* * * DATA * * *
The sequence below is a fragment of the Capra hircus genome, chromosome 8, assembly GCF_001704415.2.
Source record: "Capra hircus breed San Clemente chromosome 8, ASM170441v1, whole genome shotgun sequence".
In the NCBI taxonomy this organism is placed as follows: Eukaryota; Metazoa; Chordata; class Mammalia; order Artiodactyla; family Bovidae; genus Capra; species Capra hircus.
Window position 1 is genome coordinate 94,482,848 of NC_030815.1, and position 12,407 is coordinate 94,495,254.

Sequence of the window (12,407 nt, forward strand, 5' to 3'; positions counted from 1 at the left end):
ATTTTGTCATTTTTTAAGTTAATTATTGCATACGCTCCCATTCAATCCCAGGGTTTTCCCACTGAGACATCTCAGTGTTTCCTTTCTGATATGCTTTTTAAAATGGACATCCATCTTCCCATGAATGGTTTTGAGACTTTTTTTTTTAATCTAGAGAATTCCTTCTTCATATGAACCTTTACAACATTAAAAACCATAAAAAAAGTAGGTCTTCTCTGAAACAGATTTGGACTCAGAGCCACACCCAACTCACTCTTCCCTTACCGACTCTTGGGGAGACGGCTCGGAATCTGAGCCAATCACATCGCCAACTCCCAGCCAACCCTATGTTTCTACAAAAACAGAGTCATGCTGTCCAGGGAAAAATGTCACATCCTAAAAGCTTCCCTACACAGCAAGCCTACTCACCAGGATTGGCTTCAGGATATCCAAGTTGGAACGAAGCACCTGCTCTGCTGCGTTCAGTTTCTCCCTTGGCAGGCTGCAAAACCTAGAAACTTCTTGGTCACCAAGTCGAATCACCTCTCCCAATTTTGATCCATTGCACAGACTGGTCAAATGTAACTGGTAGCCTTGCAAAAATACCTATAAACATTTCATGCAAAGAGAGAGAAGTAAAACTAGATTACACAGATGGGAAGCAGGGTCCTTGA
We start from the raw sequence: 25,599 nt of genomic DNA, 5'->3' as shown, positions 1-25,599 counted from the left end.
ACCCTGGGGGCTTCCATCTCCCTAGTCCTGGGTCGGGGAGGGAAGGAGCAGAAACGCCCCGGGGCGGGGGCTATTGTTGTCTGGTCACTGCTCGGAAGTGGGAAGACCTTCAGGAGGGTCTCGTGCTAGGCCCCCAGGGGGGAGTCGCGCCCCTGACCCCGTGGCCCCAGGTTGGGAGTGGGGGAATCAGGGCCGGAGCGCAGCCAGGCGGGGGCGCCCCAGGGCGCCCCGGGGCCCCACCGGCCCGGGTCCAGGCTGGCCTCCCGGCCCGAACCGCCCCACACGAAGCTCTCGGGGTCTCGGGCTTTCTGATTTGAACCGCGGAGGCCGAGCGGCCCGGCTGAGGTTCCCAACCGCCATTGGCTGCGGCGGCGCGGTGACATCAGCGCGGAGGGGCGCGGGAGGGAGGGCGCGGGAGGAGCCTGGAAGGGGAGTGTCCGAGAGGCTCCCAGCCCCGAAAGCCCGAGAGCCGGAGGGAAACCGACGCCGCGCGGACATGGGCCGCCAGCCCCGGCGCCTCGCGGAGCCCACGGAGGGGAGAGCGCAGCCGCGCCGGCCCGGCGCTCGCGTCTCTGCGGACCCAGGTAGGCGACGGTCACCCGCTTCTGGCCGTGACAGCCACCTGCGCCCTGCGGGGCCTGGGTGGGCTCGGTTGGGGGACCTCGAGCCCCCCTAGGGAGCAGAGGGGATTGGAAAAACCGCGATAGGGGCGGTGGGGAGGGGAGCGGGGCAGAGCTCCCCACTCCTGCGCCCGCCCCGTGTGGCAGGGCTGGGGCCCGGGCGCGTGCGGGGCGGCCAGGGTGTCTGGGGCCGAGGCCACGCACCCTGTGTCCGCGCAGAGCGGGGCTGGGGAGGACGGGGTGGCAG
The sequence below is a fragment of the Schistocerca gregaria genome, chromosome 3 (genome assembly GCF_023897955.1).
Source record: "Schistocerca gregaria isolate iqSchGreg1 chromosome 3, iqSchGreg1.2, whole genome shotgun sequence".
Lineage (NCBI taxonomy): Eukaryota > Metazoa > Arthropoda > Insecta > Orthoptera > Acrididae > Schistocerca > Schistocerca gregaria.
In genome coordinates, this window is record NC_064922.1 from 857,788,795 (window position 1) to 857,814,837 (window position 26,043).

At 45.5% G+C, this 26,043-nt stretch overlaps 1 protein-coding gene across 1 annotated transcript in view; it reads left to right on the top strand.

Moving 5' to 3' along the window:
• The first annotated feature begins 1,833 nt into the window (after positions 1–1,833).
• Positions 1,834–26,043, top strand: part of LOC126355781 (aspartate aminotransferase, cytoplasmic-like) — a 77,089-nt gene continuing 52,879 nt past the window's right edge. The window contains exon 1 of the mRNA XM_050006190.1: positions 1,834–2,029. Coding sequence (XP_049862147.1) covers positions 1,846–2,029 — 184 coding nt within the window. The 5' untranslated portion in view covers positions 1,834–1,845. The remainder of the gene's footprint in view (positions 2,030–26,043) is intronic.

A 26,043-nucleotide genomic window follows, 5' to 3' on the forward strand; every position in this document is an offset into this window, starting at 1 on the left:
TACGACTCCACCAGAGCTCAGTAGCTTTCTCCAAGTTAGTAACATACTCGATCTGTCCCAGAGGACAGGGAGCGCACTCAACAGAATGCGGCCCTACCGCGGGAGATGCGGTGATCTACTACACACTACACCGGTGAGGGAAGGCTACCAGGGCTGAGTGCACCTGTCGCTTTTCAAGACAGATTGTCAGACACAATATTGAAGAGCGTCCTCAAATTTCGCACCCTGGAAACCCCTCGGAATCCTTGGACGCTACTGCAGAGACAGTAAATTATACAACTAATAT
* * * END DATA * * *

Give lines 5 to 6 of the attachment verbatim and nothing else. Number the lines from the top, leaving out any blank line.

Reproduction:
Sequence of the window (12,407 nt, forward strand, 5' to 3'; positions counted from 1 at the left end):
ATTTTGTCATTTTTTAAGTTAATTATTGCATACGCTCCCATTCAATCCCAGGGTTTTCCCACTGAGACATCTCAGTGTTTCCTTTCTGATATGCTTTTTAAAATGGACATCCATCTTCCCATGAATGGTTTTGAGACTTTTTTTTTTAATCTAGAGAATTCCTTCTTCATATGAACCTTTACAACATTAAAAACCATAAAAAAAGTAGGTCTTCTCTGAAACAGATTTGGACTCAGAGCCACACCCAACTCACTCTTCCCTTACCGACTCTTGGGGAGACGGCTCGGAATCTGAGCCAATCACATCGCCAACTCCCAGCCAACCCTATGTTTCTACAAAAACAGAGTCATGCTGTCCAGGGAAAAATGTCACATCCTAAAAGCTTCCCTACACAGCAAGCCTACTCACCAGGATTGGCTTCAGGATATCCAAGTTGGAACGAAGCACCTGCTCTGCTGCGTTCAGTTTCTCCCTTGGCAGGCTGCAAAACCTAGAAACTTCTTGGTCACCAAGTCGAATCACCTCTCCCAATTTTGATCCATTGCACAGACTGGTCAAATGTAACTGGTAGCCTTGCAAAAATACCTATAAACATTTCATGCAAAGAGAGAGAAGTAAAACTAGATTACACAGATGGGAAGCAGGGTCCTTGA